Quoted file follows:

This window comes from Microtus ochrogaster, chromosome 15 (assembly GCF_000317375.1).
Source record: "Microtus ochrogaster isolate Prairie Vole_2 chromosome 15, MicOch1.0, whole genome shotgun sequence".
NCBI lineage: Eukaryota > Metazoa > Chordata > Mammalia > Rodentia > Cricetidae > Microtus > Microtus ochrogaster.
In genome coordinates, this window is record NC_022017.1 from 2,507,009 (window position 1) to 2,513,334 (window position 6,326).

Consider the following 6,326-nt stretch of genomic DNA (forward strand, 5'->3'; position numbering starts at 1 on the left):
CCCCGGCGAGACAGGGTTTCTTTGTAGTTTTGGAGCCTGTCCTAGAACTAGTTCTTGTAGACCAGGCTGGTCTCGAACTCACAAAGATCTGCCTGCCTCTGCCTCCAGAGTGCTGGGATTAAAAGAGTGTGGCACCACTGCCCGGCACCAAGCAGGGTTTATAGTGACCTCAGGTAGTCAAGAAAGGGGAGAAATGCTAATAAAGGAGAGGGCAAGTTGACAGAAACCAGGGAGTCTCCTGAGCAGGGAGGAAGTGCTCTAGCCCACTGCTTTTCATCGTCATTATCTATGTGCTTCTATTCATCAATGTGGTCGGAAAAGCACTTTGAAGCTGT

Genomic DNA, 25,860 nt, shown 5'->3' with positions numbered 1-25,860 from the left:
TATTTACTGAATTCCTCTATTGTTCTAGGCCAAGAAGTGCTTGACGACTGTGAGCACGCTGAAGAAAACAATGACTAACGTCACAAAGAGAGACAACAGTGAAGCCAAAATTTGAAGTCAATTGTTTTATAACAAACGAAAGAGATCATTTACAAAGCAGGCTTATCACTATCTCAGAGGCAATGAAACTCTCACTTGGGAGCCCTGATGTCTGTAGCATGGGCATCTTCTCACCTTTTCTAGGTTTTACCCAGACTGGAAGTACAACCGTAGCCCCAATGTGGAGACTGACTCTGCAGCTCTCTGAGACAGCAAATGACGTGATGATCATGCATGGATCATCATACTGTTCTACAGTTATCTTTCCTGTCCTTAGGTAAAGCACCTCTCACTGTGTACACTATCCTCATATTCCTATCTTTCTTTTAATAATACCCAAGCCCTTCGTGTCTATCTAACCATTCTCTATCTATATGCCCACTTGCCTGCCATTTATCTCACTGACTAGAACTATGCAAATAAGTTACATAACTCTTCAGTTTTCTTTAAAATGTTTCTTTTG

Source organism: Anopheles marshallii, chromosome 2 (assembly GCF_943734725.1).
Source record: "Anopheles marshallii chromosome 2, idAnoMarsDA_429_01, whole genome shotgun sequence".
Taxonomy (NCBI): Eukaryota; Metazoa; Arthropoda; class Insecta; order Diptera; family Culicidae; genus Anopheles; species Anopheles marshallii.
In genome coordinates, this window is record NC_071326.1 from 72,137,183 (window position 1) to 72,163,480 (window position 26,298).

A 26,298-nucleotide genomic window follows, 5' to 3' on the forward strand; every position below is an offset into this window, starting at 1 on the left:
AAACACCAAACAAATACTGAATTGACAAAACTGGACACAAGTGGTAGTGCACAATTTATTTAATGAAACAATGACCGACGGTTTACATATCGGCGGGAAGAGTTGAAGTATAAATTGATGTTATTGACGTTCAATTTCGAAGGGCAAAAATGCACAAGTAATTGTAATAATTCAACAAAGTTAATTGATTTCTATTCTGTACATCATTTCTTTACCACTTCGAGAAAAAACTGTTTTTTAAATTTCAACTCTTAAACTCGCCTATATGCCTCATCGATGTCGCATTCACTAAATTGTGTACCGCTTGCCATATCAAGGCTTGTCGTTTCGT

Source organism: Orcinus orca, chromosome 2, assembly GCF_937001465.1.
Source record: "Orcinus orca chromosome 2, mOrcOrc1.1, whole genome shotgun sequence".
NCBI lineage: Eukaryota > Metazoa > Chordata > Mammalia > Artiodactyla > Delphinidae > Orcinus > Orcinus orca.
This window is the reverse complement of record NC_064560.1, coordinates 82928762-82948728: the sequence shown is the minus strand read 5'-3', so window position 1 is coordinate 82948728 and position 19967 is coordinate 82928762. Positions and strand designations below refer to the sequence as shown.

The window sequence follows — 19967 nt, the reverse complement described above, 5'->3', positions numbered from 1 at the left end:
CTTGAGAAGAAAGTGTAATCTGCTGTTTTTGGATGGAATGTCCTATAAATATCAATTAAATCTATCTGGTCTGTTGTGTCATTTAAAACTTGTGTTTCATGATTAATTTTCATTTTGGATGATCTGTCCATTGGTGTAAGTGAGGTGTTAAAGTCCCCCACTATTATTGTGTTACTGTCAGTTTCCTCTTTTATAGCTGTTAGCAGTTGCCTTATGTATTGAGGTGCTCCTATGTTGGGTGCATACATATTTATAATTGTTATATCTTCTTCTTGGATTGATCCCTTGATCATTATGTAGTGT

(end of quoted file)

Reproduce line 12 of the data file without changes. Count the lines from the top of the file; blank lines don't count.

In genome coordinates, this window is record NC_071326.1 from 72,137,183 (window position 1) to 72,163,480 (window position 26,298).